This is the first post of a series about GNATcoverage and source code instrumentation.
In order to make GNATcoverage viable in more contexts, we planned several years ago to add instrumentation support in GNATcoverage for Ada sources. This feature reached maturation recently and is available in the last Continuous Release, so it is a good time to present it with a blog series!
GNATcoverage is the tool developed by AdaCore to compute the code coverage of Ada/C programs, available on several platforms, both native and embedded. It is able to assess DO-178 criteria, up to MC/DC, on C and Ada programs, from Ada 95 to Ada 2012.
Its coverage analysis capabilities are versatile. Several output formats are available: “xcov”, which look like text coverage reports from GCC’s gcov tool, a set of static HTML pages, a single modern dynamic HTML page, a XML report for machine processing or a custom text report suitable for certification contexts. In addition, the tool features powerful consolidation capabilities, which allow combining the result of multiple executions into a single report in several fashions and let users specify which packages/sources are of actual relevance to an analysis.
The way it works so far is atypical for a code coverage tool working with programs compiled to machine code:
The source code is compiled unchanged to machine code (processor instructions), with a few special compiler options to ease the mapping of machine code back to source constructs and to generate a list of source constructs to cover: the SCOs (Source Coverage Obligations).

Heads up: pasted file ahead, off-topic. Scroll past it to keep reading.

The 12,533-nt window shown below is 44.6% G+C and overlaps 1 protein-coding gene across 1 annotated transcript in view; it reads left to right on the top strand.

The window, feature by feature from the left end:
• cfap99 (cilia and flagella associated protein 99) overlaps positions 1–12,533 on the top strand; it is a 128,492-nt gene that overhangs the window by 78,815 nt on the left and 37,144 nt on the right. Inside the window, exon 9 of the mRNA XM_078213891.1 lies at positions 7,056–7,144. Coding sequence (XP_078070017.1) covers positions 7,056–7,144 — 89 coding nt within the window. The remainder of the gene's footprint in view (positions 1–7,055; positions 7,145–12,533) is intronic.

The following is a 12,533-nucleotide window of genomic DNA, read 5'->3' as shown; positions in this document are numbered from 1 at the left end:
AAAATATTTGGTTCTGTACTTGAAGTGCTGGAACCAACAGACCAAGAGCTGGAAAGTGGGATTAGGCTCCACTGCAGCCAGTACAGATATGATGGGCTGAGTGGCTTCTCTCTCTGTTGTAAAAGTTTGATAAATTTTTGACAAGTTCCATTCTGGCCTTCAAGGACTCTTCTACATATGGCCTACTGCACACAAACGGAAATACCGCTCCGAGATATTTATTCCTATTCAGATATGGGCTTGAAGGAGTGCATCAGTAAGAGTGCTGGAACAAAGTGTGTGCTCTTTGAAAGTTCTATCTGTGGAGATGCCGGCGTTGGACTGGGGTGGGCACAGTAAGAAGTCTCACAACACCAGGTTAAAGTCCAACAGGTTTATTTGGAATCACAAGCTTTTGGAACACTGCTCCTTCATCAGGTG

An “instrumented” execution environment runs the program and generates a “trace file”, which roughly contains the set of machine instructions executed. For native platforms, this execution environment could be Valgrind or DynamoRIO, while embedded programs would execute either in GNATemulator or on a physical board with a hardware probe attached.
GNATcoverage computes the coverage report from trace files, compiled programs, source files and the SCOs.
Unlike traditional code coverage tools, which generally inject code in the compiled program so that the program itself computes its coverage state, GNATcoverage works on unmodified programs. Instead, the execution environment builds the coverage state on behalf of the executed program.This has several advantages:
The main one is that executable code used for coverage analysis can also be used in production, or at least will be very close since the program itself is not modified to embed coverage measurement code and data structures.
It allows object coverage analysis (coverage of individual processor-level instructions), which is useful in source/object traceability studies.
So why do we need instrumentation?
Our original approach also comes with drawbacks. For instance, the execution environment is an emulator on native platforms (Valgrind, DynamoRIO) which incurs a non trivial performance penalty. For embedded targets, there is sometimes no possibility to use GNATemulator and no hardware probe available to create execution traces, or setting up such a probe can prove tricky enough to turn out impractical. Hence, depending on specific situations, instrumenting programs for code coverage can be a better fit than using unmodified programs.
One of the design goals for this instrumentation scheme was to be as close as possible to the original one. This facilitates transitions from one mode to the other, and makes most existing features, in particular in coverage analysis capabilities, applicable to both in a consistent manner.
The next post will present how the instrumentation scheme works in GNATcoverage with a simple example program.